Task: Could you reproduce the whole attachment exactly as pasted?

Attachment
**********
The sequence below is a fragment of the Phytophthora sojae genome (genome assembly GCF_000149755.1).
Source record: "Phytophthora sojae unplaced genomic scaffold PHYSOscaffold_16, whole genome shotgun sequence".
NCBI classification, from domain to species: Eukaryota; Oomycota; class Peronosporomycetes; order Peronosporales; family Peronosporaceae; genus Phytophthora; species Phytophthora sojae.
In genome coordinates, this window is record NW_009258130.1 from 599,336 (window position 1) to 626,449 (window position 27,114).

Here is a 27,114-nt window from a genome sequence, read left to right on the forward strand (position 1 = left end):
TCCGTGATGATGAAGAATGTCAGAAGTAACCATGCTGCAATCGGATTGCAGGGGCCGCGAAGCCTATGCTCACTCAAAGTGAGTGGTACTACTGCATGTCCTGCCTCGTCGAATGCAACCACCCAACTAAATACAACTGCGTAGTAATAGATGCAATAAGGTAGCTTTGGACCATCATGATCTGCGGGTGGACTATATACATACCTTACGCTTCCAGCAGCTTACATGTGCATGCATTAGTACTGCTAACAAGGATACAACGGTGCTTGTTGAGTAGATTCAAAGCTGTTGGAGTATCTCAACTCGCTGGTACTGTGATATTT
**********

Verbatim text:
The sequence below is a fragment of the Phytophthora sojae genome (genome assembly GCF_000149755.1).
Source record: "Phytophthora sojae unplaced genomic scaffold PHYSOscaffold_16, whole genome shotgun sequence".
NCBI classification, from domain to species: Eukaryota; Oomycota; class Peronosporomycetes; order Peronosporales; family Peronosporaceae; genus Phytophthora; species Phytophthora sojae.
In genome coordinates, this window is record NW_009258130.1 from 599,336 (window position 1) to 626,449 (window position 27,114).

Here is a 27,114-nt window from a genome sequence, read left to right on the forward strand (position 1 = left end):
TCCGTGATGATGAAGAATGTCAGAAGTAACCATGCTGCAATCGGATTGCAGGGGCCGCGAAGCCTATGCTCACTCAAAGTGAGTGGTACTACTGCATGTCCTGCCTCGTCGAATGCAACCACCCAACTAAATACAACTGCGTAGTAATAGATGCAATAAGGTAGCTTTGGACCATCATGATCTGCGGGTGGACTATATACATACCTTACGCTTCCAGCAGCTTACATGTGCATGCATTAGTACTGCTAACAAGGATACAACGGTGCTTGTTGAGTAGATTCAAAGCTGTTGGAGTATCTCAACTCGCTGGTACTGTGATATTT